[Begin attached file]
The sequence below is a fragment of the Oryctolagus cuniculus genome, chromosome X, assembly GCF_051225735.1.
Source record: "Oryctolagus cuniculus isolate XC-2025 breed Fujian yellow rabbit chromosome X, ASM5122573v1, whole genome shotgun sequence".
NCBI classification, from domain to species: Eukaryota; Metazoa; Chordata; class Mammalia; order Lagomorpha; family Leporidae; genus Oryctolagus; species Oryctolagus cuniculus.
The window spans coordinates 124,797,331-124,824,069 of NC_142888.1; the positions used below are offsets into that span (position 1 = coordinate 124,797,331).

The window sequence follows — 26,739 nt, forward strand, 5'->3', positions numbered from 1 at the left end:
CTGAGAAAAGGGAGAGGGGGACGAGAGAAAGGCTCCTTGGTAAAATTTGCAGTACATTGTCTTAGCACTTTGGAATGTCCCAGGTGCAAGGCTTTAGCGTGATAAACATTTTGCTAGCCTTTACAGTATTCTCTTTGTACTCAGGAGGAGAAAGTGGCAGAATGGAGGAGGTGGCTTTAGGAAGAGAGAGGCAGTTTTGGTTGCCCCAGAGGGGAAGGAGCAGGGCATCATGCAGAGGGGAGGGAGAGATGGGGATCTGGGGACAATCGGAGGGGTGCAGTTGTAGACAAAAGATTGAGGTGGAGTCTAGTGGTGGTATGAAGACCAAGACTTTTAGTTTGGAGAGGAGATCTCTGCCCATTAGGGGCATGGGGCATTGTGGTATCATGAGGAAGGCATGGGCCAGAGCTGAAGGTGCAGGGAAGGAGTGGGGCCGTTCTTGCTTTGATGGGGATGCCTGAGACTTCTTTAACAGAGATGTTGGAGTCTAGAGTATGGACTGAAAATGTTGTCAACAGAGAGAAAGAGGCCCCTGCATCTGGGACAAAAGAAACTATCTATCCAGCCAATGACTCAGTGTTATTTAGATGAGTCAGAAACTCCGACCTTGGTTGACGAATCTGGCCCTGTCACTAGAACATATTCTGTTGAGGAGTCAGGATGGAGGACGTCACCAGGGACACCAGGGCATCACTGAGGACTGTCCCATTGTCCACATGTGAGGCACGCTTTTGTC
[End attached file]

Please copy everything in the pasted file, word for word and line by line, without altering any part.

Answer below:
The sequence below is a fragment of the Oryctolagus cuniculus genome, chromosome X, assembly GCF_051225735.1.
Source record: "Oryctolagus cuniculus isolate XC-2025 breed Fujian yellow rabbit chromosome X, ASM5122573v1, whole genome shotgun sequence".
NCBI classification, from domain to species: Eukaryota; Metazoa; Chordata; class Mammalia; order Lagomorpha; family Leporidae; genus Oryctolagus; species Oryctolagus cuniculus.
The window spans coordinates 124,797,331-124,824,069 of NC_142888.1; the positions used below are offsets into that span (position 1 = coordinate 124,797,331).

The window sequence follows — 26,739 nt, forward strand, 5'->3', positions numbered from 1 at the left end:
CTGAGAAAAGGGAGAGGGGGACGAGAGAAAGGCTCCTTGGTAAAATTTGCAGTACATTGTCTTAGCACTTTGGAATGTCCCAGGTGCAAGGCTTTAGCGTGATAAACATTTTGCTAGCCTTTACAGTATTCTCTTTGTACTCAGGAGGAGAAAGTGGCAGAATGGAGGAGGTGGCTTTAGGAAGAGAGAGGCAGTTTTGGTTGCCCCAGAGGGGAAGGAGCAGGGCATCATGCAGAGGGGAGGGAGAGATGGGGATCTGGGGACAATCGGAGGGGTGCAGTTGTAGACAAAAGATTGAGGTGGAGTCTAGTGGTGGTATGAAGACCAAGACTTTTAGTTTGGAGAGGAGATCTCTGCCCATTAGGGGCATGGGGCATTGTGGTATCATGAGGAAGGCATGGGCCAGAGCTGAAGGTGCAGGGAAGGAGTGGGGCCGTTCTTGCTTTGATGGGGATGCCTGAGACTTCTTTAACAGAGATGTTGGAGTCTAGAGTATGGACTGAAAATGTTGTCAACAGAGAGAAAGAGGCCCCTGCATCTGGGACAAAAGAAACTATCTATCCAGCCAATGACTCAGTGTTATTTAGATGAGTCAGAAACTCCGACCTTGGTTGACGAATCTGGCCCTGTCACTAGAACATATTCTGTTGAGGAGTCAGGATGGAGGACGTCACCAGGGACACCAGGGCATCACTGAGGACTGTCCCATTGTCCACATGTGAGGCACGCTTTTGTC